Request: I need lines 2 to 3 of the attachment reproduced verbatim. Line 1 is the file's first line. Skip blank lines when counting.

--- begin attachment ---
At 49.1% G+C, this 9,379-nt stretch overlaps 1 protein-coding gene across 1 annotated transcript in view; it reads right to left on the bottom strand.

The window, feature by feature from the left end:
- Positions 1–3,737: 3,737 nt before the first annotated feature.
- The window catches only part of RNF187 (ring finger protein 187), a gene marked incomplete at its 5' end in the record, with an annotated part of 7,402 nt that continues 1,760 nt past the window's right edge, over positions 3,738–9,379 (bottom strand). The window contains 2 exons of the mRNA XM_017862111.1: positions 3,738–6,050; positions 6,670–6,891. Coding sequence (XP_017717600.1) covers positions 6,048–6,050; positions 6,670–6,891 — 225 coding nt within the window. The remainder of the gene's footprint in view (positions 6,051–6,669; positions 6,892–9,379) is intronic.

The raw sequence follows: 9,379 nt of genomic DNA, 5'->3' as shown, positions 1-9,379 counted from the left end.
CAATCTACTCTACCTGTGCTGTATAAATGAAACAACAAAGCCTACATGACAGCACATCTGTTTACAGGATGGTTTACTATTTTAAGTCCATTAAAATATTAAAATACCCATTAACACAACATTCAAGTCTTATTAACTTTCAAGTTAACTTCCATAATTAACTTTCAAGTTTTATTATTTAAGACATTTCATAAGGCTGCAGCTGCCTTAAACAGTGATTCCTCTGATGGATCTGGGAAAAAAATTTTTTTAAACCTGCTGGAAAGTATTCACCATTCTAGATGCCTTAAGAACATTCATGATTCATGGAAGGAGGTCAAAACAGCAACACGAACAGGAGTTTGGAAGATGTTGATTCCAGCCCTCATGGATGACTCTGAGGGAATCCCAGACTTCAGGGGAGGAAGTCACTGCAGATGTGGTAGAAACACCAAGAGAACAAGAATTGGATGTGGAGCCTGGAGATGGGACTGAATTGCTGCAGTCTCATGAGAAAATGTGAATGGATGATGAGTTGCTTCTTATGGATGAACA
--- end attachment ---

The window, feature by feature from the left end:
- Positions 1–3,737: 3,737 nt before the first annotated feature.